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"American Graffiti" chronicles one night during America's last age of innocence

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American Graffiti

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American Graffiti (1973)

Directed by George Lucas

Written by George Lucas, Willard Huyck, and Gloria Katz

Starring: Ron Howard, Paul Le Mat, Charlie Martin Smith, Cindy Williams, Richard Dreyfuss, Mackenzie Phillips, Candy Clark, Harrison Ford, and Wolfman Jack

Before George Lucas created the “Star Wars” and “Indiana Jones” franchises for which he is best known, he was a struggling writer-director with two feature films on his resume.

Lucas’s first film, 1971’s “THX-1138,” was a polished version of his award-winning student film “THX-1138-4EB.” It was a dystopian science-fiction film set in a future where the government controls people’s thoughts and suppresses all emotions. Though it was technically innovative and co-starred Donald Pleasance, Robert Duvall, and Maggie McOmie, it lacked box office appeal.

Lucas’s second feature, “American Graffiti,” fared better because it was, as he calls it, “a warm, fuzzy comedy.”

“American Graffiti” is a bittersweet yet comedic look at "America's last age of innocence" and the cruising culture of the early 1960s.

In the summer of '62, JFK was in the White House, the Beatles were still unknown in this side of the Atlantic, and drive in diners and movie palaces were popular hangouts. The Cold War was still ongoing, though the Cuban Missile Crisis was months away in the future. Few people kniew where Vietnam was. There was no Internet or even Studio 54 just yet, so kids went cruising, The guys drove around at night, looking for girls to pick up or rivals to race in their souped-up hot rods.

The movie's then-innovative "overlapping stories" structure juggles several plots involving a group of recently graduated Northern California high school seniors on their last night before going to college. Curt (Richard Dreyfuss) is fretting about going to college in the East with his friend Steve (Howard). Wracked with indecision, he spends his last night in town searching for The Blonde in the White Thunderbird (Suzanne Somers in her first screen role). His misadventures cause him to step out of character, especially when he crosses paths with The Pharohs, a gang of troublemakers.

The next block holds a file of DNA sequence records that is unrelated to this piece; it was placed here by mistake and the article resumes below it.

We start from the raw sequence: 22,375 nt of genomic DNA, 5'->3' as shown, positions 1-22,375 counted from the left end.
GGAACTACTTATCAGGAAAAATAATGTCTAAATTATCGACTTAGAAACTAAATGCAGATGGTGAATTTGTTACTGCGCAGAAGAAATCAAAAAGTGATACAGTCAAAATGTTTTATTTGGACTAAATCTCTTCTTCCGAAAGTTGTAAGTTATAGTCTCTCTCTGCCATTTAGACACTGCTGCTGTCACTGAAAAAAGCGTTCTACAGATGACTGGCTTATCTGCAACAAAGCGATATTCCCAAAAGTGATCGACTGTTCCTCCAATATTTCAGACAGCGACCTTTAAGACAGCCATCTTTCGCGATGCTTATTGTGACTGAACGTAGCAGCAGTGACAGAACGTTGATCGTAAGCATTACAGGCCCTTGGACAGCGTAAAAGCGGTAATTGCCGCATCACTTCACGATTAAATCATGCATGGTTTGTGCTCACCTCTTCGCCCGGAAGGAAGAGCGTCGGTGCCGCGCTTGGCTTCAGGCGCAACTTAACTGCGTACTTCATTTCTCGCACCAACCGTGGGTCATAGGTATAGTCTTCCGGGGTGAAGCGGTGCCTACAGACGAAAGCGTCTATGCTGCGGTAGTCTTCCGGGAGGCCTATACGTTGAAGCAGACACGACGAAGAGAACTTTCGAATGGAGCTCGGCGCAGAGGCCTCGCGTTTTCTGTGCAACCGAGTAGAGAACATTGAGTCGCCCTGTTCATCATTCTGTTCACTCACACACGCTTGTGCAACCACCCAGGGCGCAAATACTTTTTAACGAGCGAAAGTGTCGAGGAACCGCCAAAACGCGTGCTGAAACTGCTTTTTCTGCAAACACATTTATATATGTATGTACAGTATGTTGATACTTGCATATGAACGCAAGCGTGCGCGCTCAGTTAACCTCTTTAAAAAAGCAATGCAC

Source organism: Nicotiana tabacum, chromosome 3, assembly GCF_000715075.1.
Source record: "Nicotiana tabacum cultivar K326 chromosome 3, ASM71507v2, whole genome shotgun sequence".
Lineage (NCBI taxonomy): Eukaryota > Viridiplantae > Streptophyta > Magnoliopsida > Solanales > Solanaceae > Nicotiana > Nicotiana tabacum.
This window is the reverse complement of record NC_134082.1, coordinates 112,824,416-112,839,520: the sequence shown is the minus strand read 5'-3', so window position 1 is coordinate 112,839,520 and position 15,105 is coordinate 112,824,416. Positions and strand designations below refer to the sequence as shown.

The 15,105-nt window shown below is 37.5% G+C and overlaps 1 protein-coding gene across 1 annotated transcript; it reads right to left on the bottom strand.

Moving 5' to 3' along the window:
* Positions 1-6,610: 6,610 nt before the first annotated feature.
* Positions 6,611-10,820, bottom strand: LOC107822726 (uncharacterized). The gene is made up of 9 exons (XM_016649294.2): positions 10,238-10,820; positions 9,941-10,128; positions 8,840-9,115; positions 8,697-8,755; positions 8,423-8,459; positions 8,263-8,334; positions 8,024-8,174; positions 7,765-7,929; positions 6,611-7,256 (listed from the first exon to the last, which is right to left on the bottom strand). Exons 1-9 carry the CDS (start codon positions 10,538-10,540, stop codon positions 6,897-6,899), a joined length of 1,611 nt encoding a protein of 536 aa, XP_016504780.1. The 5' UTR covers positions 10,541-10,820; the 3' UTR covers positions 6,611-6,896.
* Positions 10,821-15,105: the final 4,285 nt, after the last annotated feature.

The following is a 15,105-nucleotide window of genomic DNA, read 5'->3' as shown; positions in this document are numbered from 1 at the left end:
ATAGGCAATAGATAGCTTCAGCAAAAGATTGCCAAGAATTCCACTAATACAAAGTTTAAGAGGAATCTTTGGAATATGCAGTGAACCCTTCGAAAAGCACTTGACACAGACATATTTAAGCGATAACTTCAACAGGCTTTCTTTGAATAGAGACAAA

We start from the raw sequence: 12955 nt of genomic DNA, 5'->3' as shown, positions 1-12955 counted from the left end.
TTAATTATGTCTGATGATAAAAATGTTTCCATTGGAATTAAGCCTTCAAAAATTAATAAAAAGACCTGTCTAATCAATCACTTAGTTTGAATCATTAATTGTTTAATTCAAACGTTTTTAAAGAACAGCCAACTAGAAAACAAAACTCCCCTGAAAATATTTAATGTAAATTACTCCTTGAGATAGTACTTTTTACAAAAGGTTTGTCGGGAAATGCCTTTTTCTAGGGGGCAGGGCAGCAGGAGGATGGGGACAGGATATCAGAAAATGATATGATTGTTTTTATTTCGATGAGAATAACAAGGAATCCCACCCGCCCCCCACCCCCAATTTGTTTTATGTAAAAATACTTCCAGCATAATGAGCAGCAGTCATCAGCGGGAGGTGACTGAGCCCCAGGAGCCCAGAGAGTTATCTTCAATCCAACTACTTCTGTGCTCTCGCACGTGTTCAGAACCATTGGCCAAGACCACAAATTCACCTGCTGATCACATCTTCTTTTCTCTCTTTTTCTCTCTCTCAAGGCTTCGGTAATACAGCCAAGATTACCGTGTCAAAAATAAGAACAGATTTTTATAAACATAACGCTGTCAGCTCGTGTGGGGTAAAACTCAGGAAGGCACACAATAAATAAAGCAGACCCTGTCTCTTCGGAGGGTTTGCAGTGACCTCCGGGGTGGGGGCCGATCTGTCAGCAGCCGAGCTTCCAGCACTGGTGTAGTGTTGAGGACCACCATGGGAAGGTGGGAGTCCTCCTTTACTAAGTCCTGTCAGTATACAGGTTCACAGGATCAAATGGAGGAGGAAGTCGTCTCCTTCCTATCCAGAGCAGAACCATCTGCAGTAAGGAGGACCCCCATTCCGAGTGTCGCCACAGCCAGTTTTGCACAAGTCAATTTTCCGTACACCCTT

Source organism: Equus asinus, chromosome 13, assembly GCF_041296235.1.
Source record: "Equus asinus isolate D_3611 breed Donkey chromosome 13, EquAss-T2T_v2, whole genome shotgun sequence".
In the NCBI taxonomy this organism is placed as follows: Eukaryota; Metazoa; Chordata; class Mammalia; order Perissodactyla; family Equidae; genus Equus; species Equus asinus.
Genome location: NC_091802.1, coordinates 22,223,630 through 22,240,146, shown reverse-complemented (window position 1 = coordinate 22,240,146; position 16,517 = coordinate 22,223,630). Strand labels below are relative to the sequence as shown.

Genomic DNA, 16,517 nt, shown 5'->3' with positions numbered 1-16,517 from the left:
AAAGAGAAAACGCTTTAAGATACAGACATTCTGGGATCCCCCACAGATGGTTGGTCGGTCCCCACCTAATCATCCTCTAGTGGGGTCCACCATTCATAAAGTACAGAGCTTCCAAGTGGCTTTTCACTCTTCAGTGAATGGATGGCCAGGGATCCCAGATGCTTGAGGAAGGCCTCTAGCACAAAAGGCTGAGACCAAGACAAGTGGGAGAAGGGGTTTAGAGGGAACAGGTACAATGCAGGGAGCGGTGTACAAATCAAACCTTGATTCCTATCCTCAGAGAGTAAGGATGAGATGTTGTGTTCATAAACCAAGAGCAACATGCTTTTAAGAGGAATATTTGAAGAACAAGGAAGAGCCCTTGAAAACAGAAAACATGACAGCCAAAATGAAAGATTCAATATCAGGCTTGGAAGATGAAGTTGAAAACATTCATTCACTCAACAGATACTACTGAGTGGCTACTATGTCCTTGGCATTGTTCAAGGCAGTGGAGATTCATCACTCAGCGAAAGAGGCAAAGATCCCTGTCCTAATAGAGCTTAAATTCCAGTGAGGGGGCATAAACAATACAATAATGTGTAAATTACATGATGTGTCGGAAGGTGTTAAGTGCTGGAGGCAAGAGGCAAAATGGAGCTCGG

Steve Bolander: I thought, maybe before I leave, we could agree that... that seeing other people while I'm away can't possibly hurt, you know.

Laurie Henderson: You mean dating other people?

Steve Bolander: I think it would strengthen our relationship. Then we'd know for sure that we're really in love. Not that there's any doubt.

Curt's sister Laurie (Williams) must not only cope with her brother's last minute bout with "cold feet" but with the fear of losing Steve. In what may be a typical situation for couples who are "steady" but are going to be separated by circumstances, she's devastated by Steve's suggestion that they "see other people" while they are in school. "I can't expect you to be a monk," Laurie says with false bravado, but in "The Smoke Gets In Your Eyes" sequence, it is obvious that she is hurt and angry.

“American Graffiti’s” other two subplots center on Toad (Charlie Martin Smith) and John (Paul Le Mat). Toad is the car-crazy, girl-deprived nerd that we either knew in school or that we recognize in ourselves.

Debbie Dunham: Get out of here.

Terry Fields: You seem to know a lot of weird guys.

Debbie Dunham: That creep's not a friend of mine, he's just...horny. That's why I like you, you're different.

Terry Fields: I am? I mean, do you really think I'm intelligent?

Debbie Dunham: Yeah, and I bet you're smart enough to get us some brew.

[she puts her arm around him, leans over and kisses him]

Debbie Dunham: Yeah.

Terry Fields: Brew?

Debbie Dunham: Yeah.